Paul Roden and Valerie Lueth are the dual artistic forces behind the Tugboat print shop. They have been making a fair number of limited edition woodcut prints for the past couple of years. Their latest creation is a 28” by 46” masterpiece which took them around two years to design, carve, and finish. “Overlook” is a dizzyingly detailed vista of seemingly endless grass, trees, rivers, and mountains. According to them, the peice is “A panoramic infinity will be suggested by the print’s ability to eventually meet itself seamlessly at the edges, expanding like an eternal ‘wallpaper’ into an ever stretching vista!”
Akihiro Mizuuchi has found a way to combine deliciousness LEGO by creating LEGO blocks made entirely out of chocolate. The chocolate blocks come in different flavors and colors: white, dark, pink, and milk chocolate. Akihiro hasevenmae several LEGO robots using the different colored bricks. Sadly, most people would rather EAT the bricks rather than play with them, which consicerably shortens the lifespan of anything you construct with these bricks. One big upside to these edible toys is that they won’t hurt you feet when you step on them.
Maude White is a US-based artist who’s a whiz with a craft knife and a piece of paper. She is the artist behind these impossibly fragile paper cut-outs that look almost too fragile to hold. It takes a great deal of patience, skill and creativity to create one of these beautiful paper creations. Make one slip with the knife, and you’ll have to start all over again. Maude is also the owner of Brave Bird Paperwork And Jewelry company where she sells her creations online. In her website, Maude said: “I have great respect for paper. When I cut, the thin membranous material reveals its strength to me. Paper is everywhere and it has been telling stories for centuries.”
Caroline Slotte creates layered landscapes and isolated images using antique ceramics. She carefully cuts and sands down the the selected image for each plate to create a layer that will reveal a beautiful landscape when the plates are stacked. In some of her work, she isolates a single image or figure and sands down everything else to make the chosen image pop out of the plain background. The effect of the singled-out image is rather pleasing and reminiscent of classic ceramic artwork. Caroline is currently based in Helsinki, Finland.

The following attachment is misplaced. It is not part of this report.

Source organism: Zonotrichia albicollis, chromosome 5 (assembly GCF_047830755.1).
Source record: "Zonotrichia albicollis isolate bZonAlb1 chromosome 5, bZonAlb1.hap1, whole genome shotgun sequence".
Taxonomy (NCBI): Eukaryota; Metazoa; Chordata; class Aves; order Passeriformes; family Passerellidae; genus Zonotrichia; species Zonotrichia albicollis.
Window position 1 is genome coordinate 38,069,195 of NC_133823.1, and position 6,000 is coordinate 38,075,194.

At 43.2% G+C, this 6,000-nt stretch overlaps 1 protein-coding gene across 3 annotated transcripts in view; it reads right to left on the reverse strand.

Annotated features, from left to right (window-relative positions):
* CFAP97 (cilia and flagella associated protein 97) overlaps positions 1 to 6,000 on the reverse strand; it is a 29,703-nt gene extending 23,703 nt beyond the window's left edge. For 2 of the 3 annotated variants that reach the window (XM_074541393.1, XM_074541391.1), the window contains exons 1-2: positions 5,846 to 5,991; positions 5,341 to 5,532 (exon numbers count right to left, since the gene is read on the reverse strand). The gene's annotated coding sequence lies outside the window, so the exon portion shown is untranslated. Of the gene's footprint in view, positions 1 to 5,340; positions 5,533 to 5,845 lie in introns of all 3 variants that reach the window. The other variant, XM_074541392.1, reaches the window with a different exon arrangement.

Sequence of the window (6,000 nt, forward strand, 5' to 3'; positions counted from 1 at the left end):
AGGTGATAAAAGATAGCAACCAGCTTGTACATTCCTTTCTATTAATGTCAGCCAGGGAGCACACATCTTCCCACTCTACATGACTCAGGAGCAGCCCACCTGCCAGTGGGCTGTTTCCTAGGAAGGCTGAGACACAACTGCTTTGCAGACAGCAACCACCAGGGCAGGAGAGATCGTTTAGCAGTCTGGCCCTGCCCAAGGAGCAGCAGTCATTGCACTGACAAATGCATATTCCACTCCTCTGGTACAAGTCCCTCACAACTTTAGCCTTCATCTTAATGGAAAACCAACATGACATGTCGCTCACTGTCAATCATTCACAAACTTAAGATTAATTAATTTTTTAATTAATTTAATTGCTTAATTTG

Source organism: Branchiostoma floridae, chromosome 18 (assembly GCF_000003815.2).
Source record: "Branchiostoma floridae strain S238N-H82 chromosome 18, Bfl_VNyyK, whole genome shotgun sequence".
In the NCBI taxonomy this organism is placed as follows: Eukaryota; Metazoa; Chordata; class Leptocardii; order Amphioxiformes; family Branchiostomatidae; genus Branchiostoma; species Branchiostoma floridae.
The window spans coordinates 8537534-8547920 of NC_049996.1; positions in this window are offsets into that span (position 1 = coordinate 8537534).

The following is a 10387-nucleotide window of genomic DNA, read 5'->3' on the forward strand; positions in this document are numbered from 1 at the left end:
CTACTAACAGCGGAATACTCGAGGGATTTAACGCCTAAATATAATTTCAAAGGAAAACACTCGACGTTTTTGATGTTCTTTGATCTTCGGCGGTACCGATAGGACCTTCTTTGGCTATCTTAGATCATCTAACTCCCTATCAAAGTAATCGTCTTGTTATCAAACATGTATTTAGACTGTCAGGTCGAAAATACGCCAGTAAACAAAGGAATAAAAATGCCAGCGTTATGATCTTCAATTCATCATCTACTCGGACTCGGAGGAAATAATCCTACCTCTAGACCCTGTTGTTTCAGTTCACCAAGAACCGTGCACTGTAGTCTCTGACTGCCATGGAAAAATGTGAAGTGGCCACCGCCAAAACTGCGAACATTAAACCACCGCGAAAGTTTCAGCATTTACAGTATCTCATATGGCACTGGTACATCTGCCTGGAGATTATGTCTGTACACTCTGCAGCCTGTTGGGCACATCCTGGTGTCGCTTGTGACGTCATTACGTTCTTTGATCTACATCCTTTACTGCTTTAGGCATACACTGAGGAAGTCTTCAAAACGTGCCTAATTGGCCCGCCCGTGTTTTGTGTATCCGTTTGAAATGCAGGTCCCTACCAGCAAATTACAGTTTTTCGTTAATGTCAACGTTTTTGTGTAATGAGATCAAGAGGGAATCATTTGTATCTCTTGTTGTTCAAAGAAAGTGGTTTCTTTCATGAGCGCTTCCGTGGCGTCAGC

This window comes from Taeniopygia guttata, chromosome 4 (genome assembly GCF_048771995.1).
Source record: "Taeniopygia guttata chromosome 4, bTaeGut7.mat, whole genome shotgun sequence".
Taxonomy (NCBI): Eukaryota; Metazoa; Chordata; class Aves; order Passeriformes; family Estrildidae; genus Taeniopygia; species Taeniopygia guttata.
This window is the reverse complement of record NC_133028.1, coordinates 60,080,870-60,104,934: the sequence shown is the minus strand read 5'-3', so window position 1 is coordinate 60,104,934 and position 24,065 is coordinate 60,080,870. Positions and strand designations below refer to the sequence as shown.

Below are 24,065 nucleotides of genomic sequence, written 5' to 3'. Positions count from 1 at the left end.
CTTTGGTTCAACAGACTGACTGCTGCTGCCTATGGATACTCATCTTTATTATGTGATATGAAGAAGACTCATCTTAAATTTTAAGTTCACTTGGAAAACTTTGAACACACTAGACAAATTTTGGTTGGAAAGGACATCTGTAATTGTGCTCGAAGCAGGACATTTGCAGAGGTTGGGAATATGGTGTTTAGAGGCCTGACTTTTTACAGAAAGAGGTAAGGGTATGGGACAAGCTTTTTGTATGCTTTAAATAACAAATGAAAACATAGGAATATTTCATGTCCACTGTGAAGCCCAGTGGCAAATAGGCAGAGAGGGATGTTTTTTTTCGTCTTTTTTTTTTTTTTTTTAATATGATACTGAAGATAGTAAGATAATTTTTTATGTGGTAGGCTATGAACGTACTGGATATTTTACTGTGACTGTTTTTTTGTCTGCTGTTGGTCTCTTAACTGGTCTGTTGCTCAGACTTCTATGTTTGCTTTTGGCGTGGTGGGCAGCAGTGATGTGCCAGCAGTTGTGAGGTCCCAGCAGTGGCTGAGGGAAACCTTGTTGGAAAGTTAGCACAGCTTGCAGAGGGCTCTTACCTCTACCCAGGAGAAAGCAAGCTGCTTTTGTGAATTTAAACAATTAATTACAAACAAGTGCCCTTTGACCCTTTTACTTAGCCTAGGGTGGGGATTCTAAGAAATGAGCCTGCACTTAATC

Edwige Massart and Xavier Wynn are the creative force behind these anatomically correct recreations of a sliced human head. They’re husband and wife in real life and they use an assortment of found objects to highlight each part of the brain, face, and neck. The sculptures are made from resin and are meant to be surrealist explorations of portraits created from memories and found objects. The series is aptly entitled “Heads”. According to them: “A surrealist exploration of portraits created from memories, found objects and a fascination with medical imagery.”
Akira Nagaya is a Japanese artist who creates impossibly intricate paper cut-outs entirely by hand. Akira discovered his talent for making fine cuts while learning the art of sasabaran – a technique for cutting food decorations from bamboo leaves at sushi shops. While practicing, he discovered, to his own amazement, that he actually enjoyed the process. What’s more is that he actually excelled in it. He then began learning kirie, the Japanese art of cutting intricate designs on paper. It wasn’t until later that Akira started displaying his artwork to the general public.
Lee Griggs is a Madrid-based artist who uses 3D animation and rendering software to create these realistic topographical illustrations. Most of them resemble ocean floors, planetary surfaces, or even weather patterns. Each image is made of innumerable colored cubes, cylinders, and spheres extruded to create eye-catching patterns. Lee utilizes Maya Xgen and Arnold to render each image. If you’re ever inerested in creating you own, he shares a couple of tutorials over at his blog.
Hattie Newman has a lifelong obsession with structures. As a child, she would draw towns and villages and make civilizations out of LEGOs. Her desire to create and design led her to dream of being an architect. Her affair with paper towns started while she was studying at the University of West England in Bristolfor her degree in Illustration. She wanted to bring 2D illustrations to life and found that paper and cardboard was the cheapest medium to work with. Hattie currently runs her own studio in Stoke, Newington where her clients include Sony, Cadbury, Louis Vuitton, GAP, Honda, GQ, and The Times.
Chloe Giordano’s miniature embroidered animals have been making the round in the internet lately. Their size as well as the level of detail that Chloe has put into them has impressed even the most jaded internet skeptic. Also, she does it all freehand. She creates her own patterns and works out for herself the best way to make the tiny animals come alive. According to her, it’s the planning stage that takes up the most time. The actual sewing takes between two to three days. Chloe is currently based in Oxford where she’s available for projects and commissions.
Katerina Kamprani went out of her way to create some of the most counter productive designs ever. She calls the series “The Uncomfortable”. An apt description to anyone trying to drink out of a prickly wine glass, eat out of a furry plate, and eat using hinged forks and spoons. Katerina is currently based in Athens where she carefully considers how each every-day functions and how best to confound that function in a tongue-in-cheek way. Some of my favorites are the cement umbrella, the open-toed boots, and the inflatable door handle.